I think the point of the article is relevant to EVs, because it focuses on identifying more abundant elements to use in batteries, and getting away from rare earth elements like lithium, which all EVs utilize.  If EVs are going to really become mainstream as we all hope, then the battery technology has to be more sustainable and using liquid aluminum or some other cheaper and more abundant element is vital. 

I agree that his point about making stuff out of dirt to make it dirt cheap....but Lithium is not a rare earth element.  If you look in the video at minute 6:10 he shows a plot of elements and their abundance.  The rare earth elements are colored in blue and Lithium (Li) is not one of them.  Lithium is in the top left and it's one of the elements he circles when he talks about using abundant resources.



Lithium is one of the most abundant resources on the planet....we haven't even touched the reserves in ocean water which is where we find the vast majority of Lithium.  Identified lithium land resources are about 13 million tons (the sum of the lithium content in ores and brines) while Seawater contains 230 billion tons of lithium in total.

Lithium is also very attractive because it has a higher max voltage than any other element  (4.5V max) and it's one of the lightest elements as well compared to other potential elements that can be used for a battery.  The cost of the raw Lithium is not a major driver of the cost of a Lithium battery.



Yeah I wasnt paying enough attention to the professors chart  ;D  I guess in terms of economies of scale, aluminum is going to be cheaper than lithium for grid storage.  Youre right about noncompeting technologies for EV and Grid, however, there is a trade off in terms of tech advancement by not having a standardized battery tech.  But the grid mostly runs on coal right now, and ICE's run on petroleum and costs intervene when taking transportation into consideration.  So 20 years in the future, grid storage could use aluminum and EVs could run on Lithium or Magnesium or whatever, and the costs of both can be interdependent like coal and petroleum are now, Ill be it far cheaper and more eco friendly.   
« Last Edit: November 03, 2016, 10:55:24 PM by ZeroPointZero »
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mrwilsn

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I agree with everything you said.. but I think the root of the "problem" is much simpler.  People hear "Lithium battery" and think it requires alot of "Lithium" without even knowing what it is... so they just associate it with everything related to Lithium batteries.  They assume we dont have tons of Lithium batteries for EVs and that they're expensive because of Lithium.

Haha...I am reminded of LED and LCD TVs.  Most people don't understand that they are both LCD TVs, just an LED TV uses LEDs as the light source....but then there's OLED....I'll stop  :-[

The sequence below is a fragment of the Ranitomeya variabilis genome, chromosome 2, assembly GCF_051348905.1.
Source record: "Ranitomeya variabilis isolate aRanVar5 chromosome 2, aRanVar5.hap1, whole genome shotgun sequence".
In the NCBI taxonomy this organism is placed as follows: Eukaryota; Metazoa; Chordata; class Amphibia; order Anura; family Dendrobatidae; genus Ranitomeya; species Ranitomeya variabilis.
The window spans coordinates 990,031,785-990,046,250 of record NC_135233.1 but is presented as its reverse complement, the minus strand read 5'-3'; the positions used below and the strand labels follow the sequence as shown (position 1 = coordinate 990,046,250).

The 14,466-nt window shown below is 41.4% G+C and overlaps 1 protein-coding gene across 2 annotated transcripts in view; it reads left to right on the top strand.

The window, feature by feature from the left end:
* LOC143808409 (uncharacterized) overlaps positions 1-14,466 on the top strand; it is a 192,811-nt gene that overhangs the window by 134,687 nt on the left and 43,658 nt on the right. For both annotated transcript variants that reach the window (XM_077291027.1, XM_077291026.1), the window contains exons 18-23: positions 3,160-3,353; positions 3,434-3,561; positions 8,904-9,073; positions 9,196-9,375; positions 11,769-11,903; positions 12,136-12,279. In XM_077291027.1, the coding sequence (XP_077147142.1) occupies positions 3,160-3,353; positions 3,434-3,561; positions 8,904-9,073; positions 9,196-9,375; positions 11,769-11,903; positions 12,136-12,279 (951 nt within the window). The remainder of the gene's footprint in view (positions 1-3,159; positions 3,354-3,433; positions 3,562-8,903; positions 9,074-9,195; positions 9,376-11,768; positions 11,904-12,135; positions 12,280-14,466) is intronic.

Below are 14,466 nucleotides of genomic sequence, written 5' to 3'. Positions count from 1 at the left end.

I blame mostly marketing, deliberate misinformation and deliberate withholding of information.  When I talk to people that aren't familiar with the technology I try to always keep things simple by just saying 'Lithium Battery' or 'Lithium Ion Battery' rather than 'Lithium Cobalt Oxide', 'Lithium Sulpher' or 'Lithium Iron Phosphate' etc.  Not that any of these titles accurately describe everything that goes into a battery.  In a way, this also contributes so I share some of the blame.  It can just be too much for a lot of people to grasp.  Eventually, this won't be the case and all this EV stuff will seep into the mainstream consciousness.  People will forget about gallons and mpg and kWh and Wh/mi will just roll off tongues.  We've got a ways to go  :'(

According to Battery University a $10,000 Lithium battery only has about $100 of Lithium.

IIRC it's also highly recyclable. All those spent lithium batteries can go right back to the refinery to be reused, just like aluminum cans.

Good point.  Once we have isolated the Lithium from some source, be it ores, brines or seawater, it's ours forever! My precious...

In the end, I think diversity is key.  Lithium by itself can't do it all.  Neither can Aluminum, Sodium, etc.  We need different solutions for different problems.  The best battery for your car can look different than the best battery for your laptop, which can be different than the best battery for an implanted heart monitor and something totally different for the grid.

One thing I feel very confident in saying...we will never find one battery to rule them all...and that's a good thing.  Same can be said on the generation side of the house.  Having more than one way to generate electricity is good.

Yeah I wasnt paying enough attention to the professors chart  ;D  I guess in terms of economies of scale, aluminum is going to be cheaper than lithium for grid storage.  Youre right about noncompeting technologies for EV and Grid, however, there is a trade off in terms of tech advancement by not having a standardized battery tech.  But the grid mostly runs on coal right now, and ICE's run on petroleum and costs intervene when taking transportation into consideration.  So 20 years in the future, grid storage could use aluminum and EVs could run on Lithium or Magnesium or whatever, and the costs of both can be interdependent like coal and petroleum are now, Ill be it far cheaper and more eco friendly.   

I think it's too early to do too much standardization of batteries.  Form, fit, function...sure.  But I would hate to see us get entrenched in a specific chemistry before we have gotten a lot closer to the theoretical potentials.  Then again...that's what we're good at.  Exhibit A: Gasoline. Exhibit B: Coal.

In any case, I truly do believe we will get there eventually....hopefully sooner rather than later.....and I hope this guy's batteries are a hit with the grid storage crowd.